Cybersecurity and PDF's...
There are a number of documents used in the business setting. These include resumes in the Human Resources Department, budgets in in Finance, and budget costs for projects. These documents have a commonality in their functionality. Years ago, and recently resurfacing, an attack was envisioned and implemented. Office documents include the function of macros, which by design were intended to assist the user. These began to be included to complete malicious acts by third parties. These were exceptionally useful for the attacks to the point where the macro functionality was turned off by default. As time passed, this attack passed out of vogue, as it became ineffective, but started to be used again as this function was used more frequently.
Another form of a document likewise used throughout the business is the PDF. This commonly is used to form a document from another form, e.g. a Word document, or other documents are scanned as a PDF. This is used without hesitation as these are seen in virtually every single office. Although seemingly mundane, this well-used type of document is still weaponized and used against targets. This has been used extensively due to the ease of use with engineering the malware. In addition, the users are receiving these regularly, which has assisted in the acceptance and usage without applying a sense of security to receive the source of this (e.g. which person was sending the email containing the PDF).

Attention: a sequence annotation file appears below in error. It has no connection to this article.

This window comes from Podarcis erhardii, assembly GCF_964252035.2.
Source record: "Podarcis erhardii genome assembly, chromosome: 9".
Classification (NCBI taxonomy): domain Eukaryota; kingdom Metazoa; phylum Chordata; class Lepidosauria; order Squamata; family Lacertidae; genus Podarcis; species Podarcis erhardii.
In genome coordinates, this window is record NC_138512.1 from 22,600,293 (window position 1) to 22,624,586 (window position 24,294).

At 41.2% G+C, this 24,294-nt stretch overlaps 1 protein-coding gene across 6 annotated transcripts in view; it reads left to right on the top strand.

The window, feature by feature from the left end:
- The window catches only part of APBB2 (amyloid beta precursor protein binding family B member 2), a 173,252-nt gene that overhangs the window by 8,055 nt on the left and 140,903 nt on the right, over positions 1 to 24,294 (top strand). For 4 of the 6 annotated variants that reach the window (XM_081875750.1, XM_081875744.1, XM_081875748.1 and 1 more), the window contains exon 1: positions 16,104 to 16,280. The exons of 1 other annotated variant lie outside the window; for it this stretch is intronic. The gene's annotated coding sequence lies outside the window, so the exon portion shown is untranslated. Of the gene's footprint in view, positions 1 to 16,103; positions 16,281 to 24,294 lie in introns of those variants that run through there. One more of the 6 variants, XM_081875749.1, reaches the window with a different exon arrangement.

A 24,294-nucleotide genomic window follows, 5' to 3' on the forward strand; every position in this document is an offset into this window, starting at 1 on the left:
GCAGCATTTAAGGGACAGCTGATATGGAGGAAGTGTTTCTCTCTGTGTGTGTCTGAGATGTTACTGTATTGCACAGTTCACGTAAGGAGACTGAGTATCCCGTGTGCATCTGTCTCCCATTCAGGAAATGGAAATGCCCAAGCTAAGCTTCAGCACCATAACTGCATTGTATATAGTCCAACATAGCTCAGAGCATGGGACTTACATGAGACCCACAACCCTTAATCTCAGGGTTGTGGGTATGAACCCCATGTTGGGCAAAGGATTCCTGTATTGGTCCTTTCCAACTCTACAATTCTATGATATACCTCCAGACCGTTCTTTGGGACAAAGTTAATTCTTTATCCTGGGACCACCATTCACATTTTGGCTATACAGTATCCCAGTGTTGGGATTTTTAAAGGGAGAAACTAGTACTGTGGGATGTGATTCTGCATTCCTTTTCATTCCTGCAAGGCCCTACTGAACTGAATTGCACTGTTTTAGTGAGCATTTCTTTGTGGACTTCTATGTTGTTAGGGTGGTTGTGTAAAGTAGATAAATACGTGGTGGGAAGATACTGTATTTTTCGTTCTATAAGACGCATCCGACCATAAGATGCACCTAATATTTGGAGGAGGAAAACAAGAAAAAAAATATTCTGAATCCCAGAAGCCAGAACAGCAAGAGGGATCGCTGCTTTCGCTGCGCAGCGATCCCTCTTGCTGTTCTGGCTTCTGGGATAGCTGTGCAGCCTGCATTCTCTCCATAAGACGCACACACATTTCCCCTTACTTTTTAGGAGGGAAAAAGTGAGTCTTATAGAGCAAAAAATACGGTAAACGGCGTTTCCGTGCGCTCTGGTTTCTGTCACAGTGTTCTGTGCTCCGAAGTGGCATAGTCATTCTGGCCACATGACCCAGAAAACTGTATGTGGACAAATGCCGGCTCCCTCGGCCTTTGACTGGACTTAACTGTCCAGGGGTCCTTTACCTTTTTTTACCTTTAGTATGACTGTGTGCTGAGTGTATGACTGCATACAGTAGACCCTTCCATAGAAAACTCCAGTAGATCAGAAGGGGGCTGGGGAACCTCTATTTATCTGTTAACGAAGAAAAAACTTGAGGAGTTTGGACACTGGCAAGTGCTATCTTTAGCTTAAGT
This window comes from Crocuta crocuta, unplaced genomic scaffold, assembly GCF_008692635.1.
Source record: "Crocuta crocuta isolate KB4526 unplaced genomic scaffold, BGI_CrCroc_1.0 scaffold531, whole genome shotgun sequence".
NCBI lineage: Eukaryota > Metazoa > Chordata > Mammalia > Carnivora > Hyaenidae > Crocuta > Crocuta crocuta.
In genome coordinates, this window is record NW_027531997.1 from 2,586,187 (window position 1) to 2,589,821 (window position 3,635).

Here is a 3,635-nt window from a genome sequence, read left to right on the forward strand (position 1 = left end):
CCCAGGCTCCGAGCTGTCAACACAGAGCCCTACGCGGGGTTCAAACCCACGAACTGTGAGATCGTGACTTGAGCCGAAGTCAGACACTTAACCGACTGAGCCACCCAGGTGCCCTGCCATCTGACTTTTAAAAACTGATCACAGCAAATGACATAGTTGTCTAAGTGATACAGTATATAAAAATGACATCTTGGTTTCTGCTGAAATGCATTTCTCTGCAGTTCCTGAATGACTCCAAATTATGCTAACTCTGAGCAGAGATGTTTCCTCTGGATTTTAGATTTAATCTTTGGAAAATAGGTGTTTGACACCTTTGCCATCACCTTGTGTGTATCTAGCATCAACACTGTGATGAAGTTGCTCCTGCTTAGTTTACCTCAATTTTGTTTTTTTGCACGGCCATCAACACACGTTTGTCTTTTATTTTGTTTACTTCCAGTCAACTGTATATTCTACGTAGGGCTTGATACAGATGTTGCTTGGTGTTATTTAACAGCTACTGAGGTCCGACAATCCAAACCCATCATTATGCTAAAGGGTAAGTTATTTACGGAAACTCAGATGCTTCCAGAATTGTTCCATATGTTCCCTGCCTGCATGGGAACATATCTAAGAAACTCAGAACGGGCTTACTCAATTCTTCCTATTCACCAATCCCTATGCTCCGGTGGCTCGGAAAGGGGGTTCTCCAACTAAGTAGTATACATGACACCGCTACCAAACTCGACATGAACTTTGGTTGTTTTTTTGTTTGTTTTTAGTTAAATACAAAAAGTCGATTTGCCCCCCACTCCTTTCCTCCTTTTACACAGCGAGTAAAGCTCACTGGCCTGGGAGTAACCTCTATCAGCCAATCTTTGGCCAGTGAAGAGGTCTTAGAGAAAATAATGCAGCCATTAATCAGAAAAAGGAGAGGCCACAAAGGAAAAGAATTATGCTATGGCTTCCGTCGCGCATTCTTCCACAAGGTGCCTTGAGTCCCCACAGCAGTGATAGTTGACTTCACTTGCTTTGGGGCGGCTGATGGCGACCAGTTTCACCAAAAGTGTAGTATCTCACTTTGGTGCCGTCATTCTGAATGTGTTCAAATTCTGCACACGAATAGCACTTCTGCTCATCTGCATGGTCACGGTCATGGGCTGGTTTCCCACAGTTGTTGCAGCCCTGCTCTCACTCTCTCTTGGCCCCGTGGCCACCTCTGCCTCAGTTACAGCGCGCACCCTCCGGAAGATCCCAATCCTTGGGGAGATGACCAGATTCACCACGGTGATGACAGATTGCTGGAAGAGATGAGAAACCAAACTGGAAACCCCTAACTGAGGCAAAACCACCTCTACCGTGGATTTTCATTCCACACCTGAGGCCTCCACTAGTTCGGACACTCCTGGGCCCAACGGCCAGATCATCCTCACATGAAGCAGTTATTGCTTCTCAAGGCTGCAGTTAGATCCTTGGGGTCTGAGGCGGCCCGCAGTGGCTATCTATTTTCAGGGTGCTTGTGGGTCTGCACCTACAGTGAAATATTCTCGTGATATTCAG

The users should, through various training opportunities, learnt o still be vigilant, even with PDFs. The users should still monitor who the emails are from.
About the Author - Charles Parker, II has been working in the info sec field for over a decade, performing pen tests, vulnerability assessments, consulting with small- to medium-sized businesses to mitigate and remediate their issues, and preparing IT and info sec policies and procedures. Mr. Parker’s background includes work in the banking, medical, automotive, and staffing industries.